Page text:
After the Crime - What should I do now?
If you think a criminal may still be nearby, CALL 911 immediately. If someone is hurt, seek medical attention. Do not approach the scene of the crime until you know it is safe.
Contact the police right away to report any suspected crime. If the crime is a burglary or theft, do not touch anything until police have had a chance to inspect the area.
- If someone is hurt, make sure that they are safe from further harm and then check for any injuries. They may be in shock and may not realize that they are hurt.
- Contact the police right away.
- Victims of violent crimes may remember more details after the initial shock of the event wears off. Sometimes, it may take several days for them to be able to talk about what happened. If the person finds more injuries or property damages later, or remembers more details, contact the police to give them the new information.
- Some people who have been through a violent crime may blame themselves. Make sure the person has support as they recover. Some people find counseling or support groups to be helpful.
Property Crimes (theft or damage)
- Check the area for stolen or damaged property.
- Make a detailed list of everything that was stolen or damaged.
- Document the cost to repair or replace each item by getting receipts, estimates, or advertised prices for the same item.
- Contact your insurance company if you think the theft or damage might be covered by insurance. Florida law requires insurance companies to treat victims of crime who are 60 years or older differently. Florida law may require your insurance company to waive your deductible. Call the Elder Rights Center at (561) 684-5885 for more information.
- You may be able to deduct theft or damage losses from your taxes.
- Check with a tax professional or visit www.IRS.gov to learn more.
Fraud, Scams, and Identity Theft
- Notify your bank and credit card companies of the fraud. Tell them to cancel any affected cards.
- Check your bank statements, credit card statements, and other financial information carefully. Criminals may continue to use your financial information even after you stop the original fraud. It is important to check your accounts often. Criminals often make small charges first, to see if there is money in your account. It is important to contact the bank or credit card company if you see any issues, no matter how small.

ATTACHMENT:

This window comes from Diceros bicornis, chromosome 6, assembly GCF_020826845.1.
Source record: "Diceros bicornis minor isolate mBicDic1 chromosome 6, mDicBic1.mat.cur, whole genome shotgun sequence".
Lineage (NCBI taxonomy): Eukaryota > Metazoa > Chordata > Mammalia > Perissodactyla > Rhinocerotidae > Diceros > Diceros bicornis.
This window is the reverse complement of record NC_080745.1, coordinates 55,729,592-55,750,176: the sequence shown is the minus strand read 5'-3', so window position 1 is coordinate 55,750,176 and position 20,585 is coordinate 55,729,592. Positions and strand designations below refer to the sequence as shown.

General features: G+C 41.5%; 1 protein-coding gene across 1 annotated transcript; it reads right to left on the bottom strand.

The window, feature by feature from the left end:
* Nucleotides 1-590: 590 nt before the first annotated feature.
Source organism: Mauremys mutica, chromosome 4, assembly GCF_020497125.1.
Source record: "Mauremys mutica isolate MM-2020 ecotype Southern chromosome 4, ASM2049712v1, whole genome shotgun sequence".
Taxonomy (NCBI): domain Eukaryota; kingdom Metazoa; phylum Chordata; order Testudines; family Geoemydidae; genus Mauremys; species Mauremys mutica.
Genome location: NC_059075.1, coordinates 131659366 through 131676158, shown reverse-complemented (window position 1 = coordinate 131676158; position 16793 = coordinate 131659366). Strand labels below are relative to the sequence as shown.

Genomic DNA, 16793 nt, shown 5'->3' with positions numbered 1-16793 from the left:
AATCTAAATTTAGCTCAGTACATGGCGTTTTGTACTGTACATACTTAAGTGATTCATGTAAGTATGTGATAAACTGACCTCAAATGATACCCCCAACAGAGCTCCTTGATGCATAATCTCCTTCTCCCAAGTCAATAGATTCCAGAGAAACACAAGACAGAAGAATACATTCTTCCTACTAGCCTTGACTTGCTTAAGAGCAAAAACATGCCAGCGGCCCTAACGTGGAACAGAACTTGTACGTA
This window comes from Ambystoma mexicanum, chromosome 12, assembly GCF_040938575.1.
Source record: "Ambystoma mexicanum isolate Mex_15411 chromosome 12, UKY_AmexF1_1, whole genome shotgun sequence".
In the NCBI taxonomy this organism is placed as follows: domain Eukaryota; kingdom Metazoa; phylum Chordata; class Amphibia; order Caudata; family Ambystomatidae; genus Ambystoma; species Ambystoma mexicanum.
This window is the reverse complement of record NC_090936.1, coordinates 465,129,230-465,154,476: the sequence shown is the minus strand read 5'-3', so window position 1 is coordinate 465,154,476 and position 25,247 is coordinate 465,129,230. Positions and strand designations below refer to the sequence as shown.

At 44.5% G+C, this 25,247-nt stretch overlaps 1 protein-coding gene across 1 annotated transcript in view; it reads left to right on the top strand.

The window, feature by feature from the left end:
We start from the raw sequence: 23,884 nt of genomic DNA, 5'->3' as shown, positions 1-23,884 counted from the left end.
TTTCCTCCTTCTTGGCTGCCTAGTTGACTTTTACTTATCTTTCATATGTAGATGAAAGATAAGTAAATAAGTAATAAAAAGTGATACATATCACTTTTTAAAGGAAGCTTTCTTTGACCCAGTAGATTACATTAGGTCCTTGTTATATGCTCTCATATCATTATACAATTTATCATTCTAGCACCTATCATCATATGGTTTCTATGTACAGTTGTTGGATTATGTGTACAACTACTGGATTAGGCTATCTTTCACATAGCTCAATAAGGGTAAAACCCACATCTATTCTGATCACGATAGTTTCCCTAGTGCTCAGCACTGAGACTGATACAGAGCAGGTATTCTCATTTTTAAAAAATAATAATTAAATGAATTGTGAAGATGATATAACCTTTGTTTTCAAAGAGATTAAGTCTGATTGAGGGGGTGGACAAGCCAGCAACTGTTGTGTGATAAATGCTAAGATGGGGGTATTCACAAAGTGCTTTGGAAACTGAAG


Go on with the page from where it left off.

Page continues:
- Check your credit report to see if it shows any accounts that you did not open or addresses that you do not recognize. These could be signs of fraud or identity theft. Visit www.annualcreditreport.com or call each of the three main credit reporting agencies (below) to get your three free annual credit reports. If you see accounts you do not recognize, call the listed companies immediately to report the fraud and close the accounts.
- Place a fraud alert on your credit report by calling the three main credit reporting agencies. Equifax: 888-766-0008, Experian: 888-397-3742, TransUnion: 800-680-7289
- Consider setting up automatic bank notifications so that you receive a text message or email from your bank each time your account is used. This can help you monitor your accounts because you will know right away if someone tries to use your money.
- Criminals may contact you and pretend to be investigating the fraud. They may ask for account information or personal information such as your social security number. Never give out your Social Security number or other personal information over the phone, unless you made the call to a number you know (such as the phone number listed on your bank card).
- Criminals may call you and say you need to pay a fee to process your fraud claim. This is a lie. Real investigators will not charge you!
- You may be able to deduct fraud and scam losses from your taxes. Contact a tax professional or the IRS, or visit www.IRS.gov to learn more.